ST. PAUL, Minn. — Homecoming, Halloween, and football, they are all celebration traditions on college campuses across Minnesota. Many taking part in those festivities will choose to party at bars on or around college campuses.
To remind establishments about the importance of serving alcohol responsibly and legally, and to check for illegal gambling activity, the Department of Public Safety Alcohol and Gambling Enforcement Division (DPS-AGED), in conjunction with the Gambling Control Board (GCB), will be conducting compliance checks at college campus bars throughout the fall.
The random compliance checks will focus on liquor license inspections that include required license postings, records and receipts, and checking the purity of alcohol. DPS-AGED agents will also review legal gambling activities, such as pull tabs, and investigate any potentially illegal sports betting.
Following the completion of the compliance checks, DPS-AGED will provide a review of the findings and distribute educational materials about over-service and underage drinking.
“The Alcohol and Gambling Enforcement Division’s mission is to educate licensed alcohol establishments and provide them with the necessary tools to succeed and keep their customers safe,” said Michele Tuchner director of DPS-AGED. “Through education, enforcement and working together, we can all make a difference in our community.”
- With football season underway, establishments need to know that football boards for pay are illegal and considered gambling.
- Outside of licensed charitable organizations, gambling that consists of consideration, chance and prize is illegal. Removing one of those three elements would make that activity legal.
- Establishments that host licensed charitable gambling, such as pull-tabs, can risk losing their license if football boards or other illegal gambling is conducted on the premises.
Serving Alcohol Responsibly and Legally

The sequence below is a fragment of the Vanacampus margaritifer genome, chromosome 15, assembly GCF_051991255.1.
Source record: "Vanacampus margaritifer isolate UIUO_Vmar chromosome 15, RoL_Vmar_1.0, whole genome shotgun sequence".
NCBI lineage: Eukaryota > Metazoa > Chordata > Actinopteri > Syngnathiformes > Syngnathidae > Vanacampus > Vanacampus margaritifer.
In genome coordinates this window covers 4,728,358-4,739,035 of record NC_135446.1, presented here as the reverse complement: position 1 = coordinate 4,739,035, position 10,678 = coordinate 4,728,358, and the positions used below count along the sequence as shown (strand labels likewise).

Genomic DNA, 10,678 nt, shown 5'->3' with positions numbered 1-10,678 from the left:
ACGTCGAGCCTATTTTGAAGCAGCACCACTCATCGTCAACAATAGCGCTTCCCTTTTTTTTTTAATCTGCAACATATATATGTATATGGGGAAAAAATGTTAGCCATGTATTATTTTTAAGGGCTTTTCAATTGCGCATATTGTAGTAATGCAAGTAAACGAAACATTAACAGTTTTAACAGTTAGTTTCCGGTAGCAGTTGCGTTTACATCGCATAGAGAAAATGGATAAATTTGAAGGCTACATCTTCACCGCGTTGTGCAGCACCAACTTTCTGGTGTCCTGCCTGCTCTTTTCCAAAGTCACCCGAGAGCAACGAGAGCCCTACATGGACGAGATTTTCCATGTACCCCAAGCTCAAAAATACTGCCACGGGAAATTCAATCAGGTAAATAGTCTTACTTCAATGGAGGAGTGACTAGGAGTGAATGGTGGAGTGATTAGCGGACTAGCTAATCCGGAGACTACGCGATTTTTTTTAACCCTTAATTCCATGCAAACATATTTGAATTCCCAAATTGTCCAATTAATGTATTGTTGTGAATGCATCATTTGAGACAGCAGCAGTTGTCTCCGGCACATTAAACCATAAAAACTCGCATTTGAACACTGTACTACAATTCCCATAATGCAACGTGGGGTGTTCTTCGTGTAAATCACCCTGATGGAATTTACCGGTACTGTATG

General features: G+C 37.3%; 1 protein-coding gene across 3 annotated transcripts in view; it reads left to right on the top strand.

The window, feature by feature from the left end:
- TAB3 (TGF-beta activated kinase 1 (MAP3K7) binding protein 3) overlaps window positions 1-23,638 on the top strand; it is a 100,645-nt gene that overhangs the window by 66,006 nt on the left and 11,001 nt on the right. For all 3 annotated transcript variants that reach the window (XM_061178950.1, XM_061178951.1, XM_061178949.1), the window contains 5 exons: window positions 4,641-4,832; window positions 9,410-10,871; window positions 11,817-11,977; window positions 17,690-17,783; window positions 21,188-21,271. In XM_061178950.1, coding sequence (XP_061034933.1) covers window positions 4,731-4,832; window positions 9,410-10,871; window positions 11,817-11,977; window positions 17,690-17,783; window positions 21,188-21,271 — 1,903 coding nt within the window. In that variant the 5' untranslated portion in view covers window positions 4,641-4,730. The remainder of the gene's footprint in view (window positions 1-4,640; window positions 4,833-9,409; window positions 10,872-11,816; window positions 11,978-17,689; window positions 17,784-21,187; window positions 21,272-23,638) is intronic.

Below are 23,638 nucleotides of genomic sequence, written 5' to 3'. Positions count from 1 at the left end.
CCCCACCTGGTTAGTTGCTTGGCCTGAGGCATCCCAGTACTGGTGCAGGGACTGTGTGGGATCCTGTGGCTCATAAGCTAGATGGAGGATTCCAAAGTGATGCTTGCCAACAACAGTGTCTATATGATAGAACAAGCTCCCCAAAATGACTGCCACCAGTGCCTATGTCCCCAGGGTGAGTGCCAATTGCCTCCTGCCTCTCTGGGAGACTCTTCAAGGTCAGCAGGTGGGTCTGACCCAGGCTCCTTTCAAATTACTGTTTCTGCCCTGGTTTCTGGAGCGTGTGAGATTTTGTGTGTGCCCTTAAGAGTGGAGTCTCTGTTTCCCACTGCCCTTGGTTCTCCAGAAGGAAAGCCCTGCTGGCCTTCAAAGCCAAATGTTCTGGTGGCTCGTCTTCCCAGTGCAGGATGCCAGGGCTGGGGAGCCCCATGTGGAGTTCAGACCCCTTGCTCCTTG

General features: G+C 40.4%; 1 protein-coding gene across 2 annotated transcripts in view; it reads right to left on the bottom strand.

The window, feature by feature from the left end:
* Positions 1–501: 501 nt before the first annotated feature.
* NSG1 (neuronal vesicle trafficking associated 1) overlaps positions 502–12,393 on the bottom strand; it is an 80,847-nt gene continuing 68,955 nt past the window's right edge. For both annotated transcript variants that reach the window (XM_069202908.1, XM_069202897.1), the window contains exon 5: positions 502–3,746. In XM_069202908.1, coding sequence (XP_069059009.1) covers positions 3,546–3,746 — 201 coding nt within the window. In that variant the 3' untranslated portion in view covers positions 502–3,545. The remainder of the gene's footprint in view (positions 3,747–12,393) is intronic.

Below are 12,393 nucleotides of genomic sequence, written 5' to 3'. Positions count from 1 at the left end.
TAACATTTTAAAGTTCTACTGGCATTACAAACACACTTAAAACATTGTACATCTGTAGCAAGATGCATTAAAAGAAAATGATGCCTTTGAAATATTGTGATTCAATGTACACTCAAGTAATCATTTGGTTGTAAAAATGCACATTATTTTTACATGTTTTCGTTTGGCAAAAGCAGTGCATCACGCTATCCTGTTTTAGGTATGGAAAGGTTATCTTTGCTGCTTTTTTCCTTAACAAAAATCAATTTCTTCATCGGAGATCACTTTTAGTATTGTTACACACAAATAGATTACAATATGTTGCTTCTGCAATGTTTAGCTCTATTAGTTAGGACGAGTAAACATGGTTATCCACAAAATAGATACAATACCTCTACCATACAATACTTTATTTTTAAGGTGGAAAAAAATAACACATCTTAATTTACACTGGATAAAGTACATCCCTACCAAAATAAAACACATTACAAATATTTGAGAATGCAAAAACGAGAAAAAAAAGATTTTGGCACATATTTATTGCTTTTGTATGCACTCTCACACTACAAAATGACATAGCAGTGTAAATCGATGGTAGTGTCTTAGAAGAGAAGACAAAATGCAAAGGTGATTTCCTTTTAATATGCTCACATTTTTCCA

Nearly one-in-five traffic fatalities among 16- to 20-year-olds are drunk driving-related. It is critical that those who serve alcohol refuse service to anyone under 21.
- AGED reminds establishments to ID every customer ordering alcohol every time.
- Criminal charges and civil lawsuits can be filed against establishments and servers for both over-service and underage service.
- It is illegal for a liquor establishment to permit any person under the age of 21 to drink alcohol on the licensed premises.
- It is illegal for a licensed retailer to provide alcohol to a minor. If the minor suffers great bodily harm or death as a result of intoxication, the provider can be charged with a felony.
Signs of Intoxication
Establishments should educate servers on monitoring signs of impairment and stop serving customers when those signs become apparent. Signs include:
- Loss of coordination
- Impaired judgment
- Reaction time is affected
- Inhibitions become relaxed
- Slurred speech
About the Alcohol and Gambling Enforcement Division
DPS-AGED monitors the alcohol industry, issues both alcohol and gambling licenses, and approves regulatory practices. It provides technical and field assistance to businesses and local units of government. It conducts background investigations and criminal investigations relating to alcohol and lawful gambling, the Minnesota Lottery, pari-mutuel horse racetracks and card rooms, and tribal reservation gambling.
Additionally, the division enforces laws pertaining to illegal gambling such as sports bookmaking and other illegal gambling activities. It initiates enforcement actions, resolves and mediates complaints on liquor and gambling violations. It conducts formal hearings on violators, and provides forums for discussion and resolution of liquor and gambling issues.
In 2014, DPS-AGED Activities Included:
- Gambling agents conducted 152 criminal investigations.
- 90 Tribal State compact compliance inspections.
- 12 Corporate background and licensing investigations for AGED, GCB and MRC.
- 1,402 investigations regarding alcohol complaints.
- 843 pre-license alcohol inspections.